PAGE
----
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Lament of the NRI: Lowering the boom on India
There is a growing new lament one hears among NRIs lately and it goes something like this: Have you noticed how everyone in India is rolling in money these days? Everyone seems to be earning in the millions. The days of counting money in lakhs are over; it's all crores now. Have you checked out the property prices in India lately? It's cheaper to buy an apartment in Baltimore and New York than in Bangalore and New Delhi.
And then: Boy, Indian yuppies have money coming out of their wazoo now. Went out to a really tony place for dinner in Mumbai last time and guess what was the tab for four? Almost Rs 18, 000. That's like 400 bucks. And my hosts did not even bat an eyelid. Hell, I seldom fork out $400 in Manhattan. There was a time when I was expected to pay for all the going out while visiting India, but these days I keep my plastic firmly in my wallet while my cousins are all too ready to whip out their credit cards.
More: And what about their kids? Each one of them has a nifty Nokia phone - and an iPhone to boot. Remember the time when they wanted us to bring iPods, perfumes, and sneakers ? Now they get it all in India and they don't want anything from here. Hell, in any case, what does America make? It's all made in China - and most of the clothes are made in India.
The idea that India has suddenly become wealthy and the West is in terminal decline has somehow caught on, although it is probably a process, rather than an event, and there is a long road between here and realisation, strewn with boulders and bumps. For all the NRI/ urban India hype, India remains one of the poorest countries on earth and we don't even have to go to any survey for that. We remain the single largest repository of the poor, the hungry and homeless - even more than Africa - and no 9 per cent growth statistic can hide that just yet. Eventually, we might overcome that, but now is not the time for bragging.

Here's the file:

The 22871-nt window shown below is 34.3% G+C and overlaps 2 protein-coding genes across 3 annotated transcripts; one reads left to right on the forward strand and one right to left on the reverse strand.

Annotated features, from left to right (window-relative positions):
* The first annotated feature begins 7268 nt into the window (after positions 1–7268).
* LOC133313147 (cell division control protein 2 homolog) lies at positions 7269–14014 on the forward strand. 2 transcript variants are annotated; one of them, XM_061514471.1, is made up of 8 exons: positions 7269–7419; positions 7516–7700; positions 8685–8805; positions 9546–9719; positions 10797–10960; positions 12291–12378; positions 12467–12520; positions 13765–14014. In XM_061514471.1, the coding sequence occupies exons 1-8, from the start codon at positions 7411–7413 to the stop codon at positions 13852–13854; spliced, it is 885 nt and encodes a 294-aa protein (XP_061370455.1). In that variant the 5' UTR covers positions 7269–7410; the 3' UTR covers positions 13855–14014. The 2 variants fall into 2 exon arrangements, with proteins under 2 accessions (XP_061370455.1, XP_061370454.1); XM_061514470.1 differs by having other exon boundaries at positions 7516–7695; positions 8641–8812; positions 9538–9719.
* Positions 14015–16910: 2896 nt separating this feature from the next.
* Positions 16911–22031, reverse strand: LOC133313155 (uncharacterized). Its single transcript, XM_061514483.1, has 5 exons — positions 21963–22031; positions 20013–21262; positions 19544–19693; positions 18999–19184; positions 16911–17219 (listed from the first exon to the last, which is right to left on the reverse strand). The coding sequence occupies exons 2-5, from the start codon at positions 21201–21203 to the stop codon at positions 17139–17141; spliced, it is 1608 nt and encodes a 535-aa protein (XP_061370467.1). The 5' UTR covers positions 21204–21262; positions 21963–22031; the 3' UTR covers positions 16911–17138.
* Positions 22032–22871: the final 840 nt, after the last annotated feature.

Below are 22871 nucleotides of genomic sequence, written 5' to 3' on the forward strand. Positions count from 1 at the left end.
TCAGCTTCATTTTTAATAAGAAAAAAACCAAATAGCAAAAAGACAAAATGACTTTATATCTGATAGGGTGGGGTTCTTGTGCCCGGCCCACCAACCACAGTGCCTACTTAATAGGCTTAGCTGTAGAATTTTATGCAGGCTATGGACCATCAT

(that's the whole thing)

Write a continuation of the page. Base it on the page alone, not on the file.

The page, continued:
It's true that less and less people are going to bed hungry in India now (well, when they have a bed) and there are reports that more and more people in America are (going to bed hungry ) going by the lines before soup kitchens. However, both the idea and definition of poverty in India is different from the rest of the world, especially in the United States.
Poverty in America typically means a state where one lacks a socially acceptable amount of money or material possessions. In monetary terms, an individual who makes less than $10, 830 per annum (approx Rs 40, 000 per month) is considered poor in America. In India, that would constitute middle-class.
But to hear the NRI gripe, everyone in India is making four lakh a month, not just Rs 40, 000. Much of this carping appears to come from the NRI's own reference point with his peers in India, which he or she conflates to the rest of the impoverished country.
You see, back in the 1980s and 1980s, if you were an engineering or medical grad in India and came to the US and earned $100, 000. . . you were considered rich. You could buy a nice car (on lease), buy a nice home (mortgage) and generally lead a good life. (especially on credit ). Back home, your poor classmate toiled away for Rs 10, 000 or so a month, rode a twowheeler to work, lived in a rented place, and barely made end meet.
Fast-forward a decade or two: the NRI's salary has inched up some five per cent a year, while the RIN (Resident Indian Native) income has bounded up by 10-20-30 per cent. Their salaries, if not at par, are not as far apart as a decade ago. Besides, the bucks go a long way further in India even with all the inflation - and high living.
The fact is, despite the glimpses of high living that NRIs witness among their peers-whostayed-back, it's still possible to live well in India on a modest income (as it is in the US too). But somehow, in the mind of the NRI, he's missing the India boom while being trapped in the American bust - and he hates it.
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